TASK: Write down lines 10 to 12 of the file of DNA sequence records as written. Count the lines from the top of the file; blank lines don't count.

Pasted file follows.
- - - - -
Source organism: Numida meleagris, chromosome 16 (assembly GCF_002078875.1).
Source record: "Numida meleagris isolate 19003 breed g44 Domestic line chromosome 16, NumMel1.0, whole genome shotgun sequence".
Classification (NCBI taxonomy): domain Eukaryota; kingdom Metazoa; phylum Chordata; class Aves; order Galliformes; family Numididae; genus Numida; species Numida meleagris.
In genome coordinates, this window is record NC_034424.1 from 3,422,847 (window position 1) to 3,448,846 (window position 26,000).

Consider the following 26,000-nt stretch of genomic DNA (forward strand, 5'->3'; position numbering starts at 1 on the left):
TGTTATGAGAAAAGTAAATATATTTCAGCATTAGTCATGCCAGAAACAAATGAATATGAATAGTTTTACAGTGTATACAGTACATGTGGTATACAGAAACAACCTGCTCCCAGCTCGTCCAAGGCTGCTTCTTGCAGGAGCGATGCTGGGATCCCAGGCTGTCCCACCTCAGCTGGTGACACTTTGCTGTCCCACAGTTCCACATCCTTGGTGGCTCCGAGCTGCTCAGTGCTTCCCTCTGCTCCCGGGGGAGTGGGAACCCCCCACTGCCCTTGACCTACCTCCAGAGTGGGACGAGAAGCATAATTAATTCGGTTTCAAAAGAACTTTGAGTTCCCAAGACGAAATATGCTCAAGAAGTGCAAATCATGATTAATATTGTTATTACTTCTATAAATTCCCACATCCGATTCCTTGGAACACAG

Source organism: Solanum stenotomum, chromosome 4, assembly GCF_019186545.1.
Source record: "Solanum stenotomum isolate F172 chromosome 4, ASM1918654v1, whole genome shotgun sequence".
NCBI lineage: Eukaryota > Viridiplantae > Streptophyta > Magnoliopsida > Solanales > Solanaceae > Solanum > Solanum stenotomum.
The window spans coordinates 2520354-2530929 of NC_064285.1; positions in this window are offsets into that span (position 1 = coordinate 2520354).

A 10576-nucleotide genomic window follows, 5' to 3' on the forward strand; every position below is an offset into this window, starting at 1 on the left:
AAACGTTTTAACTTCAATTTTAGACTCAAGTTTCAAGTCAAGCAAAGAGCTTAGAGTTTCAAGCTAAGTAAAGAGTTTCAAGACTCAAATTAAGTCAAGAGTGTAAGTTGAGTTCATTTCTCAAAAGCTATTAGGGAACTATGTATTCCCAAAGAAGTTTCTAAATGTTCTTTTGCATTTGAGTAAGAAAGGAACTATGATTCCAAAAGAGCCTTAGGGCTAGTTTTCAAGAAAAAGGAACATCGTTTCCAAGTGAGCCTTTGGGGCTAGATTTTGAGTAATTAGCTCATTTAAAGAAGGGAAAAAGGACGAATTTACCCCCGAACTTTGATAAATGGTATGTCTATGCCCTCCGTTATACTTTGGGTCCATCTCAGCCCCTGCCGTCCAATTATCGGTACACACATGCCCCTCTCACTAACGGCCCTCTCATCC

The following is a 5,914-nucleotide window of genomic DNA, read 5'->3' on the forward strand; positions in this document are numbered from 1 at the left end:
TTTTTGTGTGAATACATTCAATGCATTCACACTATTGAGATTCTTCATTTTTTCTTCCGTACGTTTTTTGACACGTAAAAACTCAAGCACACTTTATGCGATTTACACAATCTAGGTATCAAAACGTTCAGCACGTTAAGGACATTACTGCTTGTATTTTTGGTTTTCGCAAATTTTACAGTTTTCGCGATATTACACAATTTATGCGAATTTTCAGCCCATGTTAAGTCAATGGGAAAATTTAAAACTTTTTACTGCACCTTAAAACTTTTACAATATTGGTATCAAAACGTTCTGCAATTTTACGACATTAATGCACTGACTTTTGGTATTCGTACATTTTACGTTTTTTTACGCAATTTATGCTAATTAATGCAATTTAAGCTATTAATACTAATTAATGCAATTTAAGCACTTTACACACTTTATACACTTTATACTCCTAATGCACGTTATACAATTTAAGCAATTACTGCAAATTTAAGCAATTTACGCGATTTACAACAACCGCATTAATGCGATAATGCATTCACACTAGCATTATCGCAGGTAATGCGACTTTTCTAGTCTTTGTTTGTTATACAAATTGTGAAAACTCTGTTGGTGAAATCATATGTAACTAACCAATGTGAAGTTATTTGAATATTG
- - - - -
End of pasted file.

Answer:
The window spans coordinates 2520354-2530929 of NC_064285.1; positions in this window are offsets into that span (position 1 = coordinate 2520354).

A 10576-nucleotide genomic window follows, 5' to 3' on the forward strand; every position below is an offset into this window, starting at 1 on the left:
AAACGTTTTAACTTCAATTTTAGACTCAAGTTTCAAGTCAAGCAAAGAGCTTAGAGTTTCAAGCTAAGTAAAGAGTTTCAAGACTCAAATTAAGTCAAGAGTGTAAGTTGAGTTCATTTCTCAAAAGCTATTAGGGAACTATGTATTCCCAAAGAAGTTTCTAAATGTTCTTTTGCATTTGAGTAAGAAAGGAACTATGATTCCAAAAGAGCCTTAGGGCTAGTTTTCAAGAAAAAGGAACATCGTTTCCAAGTGAGCCTTTGGGGCTAGATTTTGAGTAATTAGCTCATTTAAAGAAGGGAAAAAGGACGAATTTACCCCCGAACTTTGATAAATGGTATGTCTATGCCCTCCGTTATACTTTGGGTCCATCTCAGCCCCTGCCGTCCAATTATCGGTACACACATGCCCCTCTCACTAACGGCCCTCTCATCC